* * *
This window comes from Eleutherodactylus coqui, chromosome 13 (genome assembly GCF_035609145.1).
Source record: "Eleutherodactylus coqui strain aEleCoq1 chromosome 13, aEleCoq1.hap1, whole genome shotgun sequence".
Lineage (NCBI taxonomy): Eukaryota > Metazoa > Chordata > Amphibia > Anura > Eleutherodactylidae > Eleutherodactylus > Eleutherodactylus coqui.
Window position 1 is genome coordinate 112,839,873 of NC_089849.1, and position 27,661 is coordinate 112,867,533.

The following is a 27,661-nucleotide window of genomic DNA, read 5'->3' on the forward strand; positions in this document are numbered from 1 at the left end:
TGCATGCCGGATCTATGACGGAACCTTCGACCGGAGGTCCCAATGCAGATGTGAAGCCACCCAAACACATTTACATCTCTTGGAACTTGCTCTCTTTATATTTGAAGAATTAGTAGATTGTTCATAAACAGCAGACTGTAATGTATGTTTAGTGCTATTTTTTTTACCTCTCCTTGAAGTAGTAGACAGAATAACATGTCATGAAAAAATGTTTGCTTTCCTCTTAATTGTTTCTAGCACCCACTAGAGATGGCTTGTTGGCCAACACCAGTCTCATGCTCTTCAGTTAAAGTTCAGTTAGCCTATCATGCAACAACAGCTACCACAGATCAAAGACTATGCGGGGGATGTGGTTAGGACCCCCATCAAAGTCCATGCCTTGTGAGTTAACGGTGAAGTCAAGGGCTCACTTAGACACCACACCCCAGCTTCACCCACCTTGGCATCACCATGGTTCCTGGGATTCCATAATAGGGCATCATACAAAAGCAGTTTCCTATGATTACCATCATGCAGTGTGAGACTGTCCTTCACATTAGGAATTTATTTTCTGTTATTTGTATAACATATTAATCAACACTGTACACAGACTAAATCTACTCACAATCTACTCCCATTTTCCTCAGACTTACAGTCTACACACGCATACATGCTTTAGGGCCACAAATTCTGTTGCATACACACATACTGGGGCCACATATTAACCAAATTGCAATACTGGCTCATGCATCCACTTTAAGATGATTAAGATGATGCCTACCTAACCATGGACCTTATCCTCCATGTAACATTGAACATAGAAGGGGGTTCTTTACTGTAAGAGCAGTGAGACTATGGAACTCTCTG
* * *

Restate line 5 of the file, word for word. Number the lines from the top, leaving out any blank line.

The following is a 27,661-nucleotide window of genomic DNA, read 5'->3' on the forward strand; positions in this document are numbered from 1 at the left end: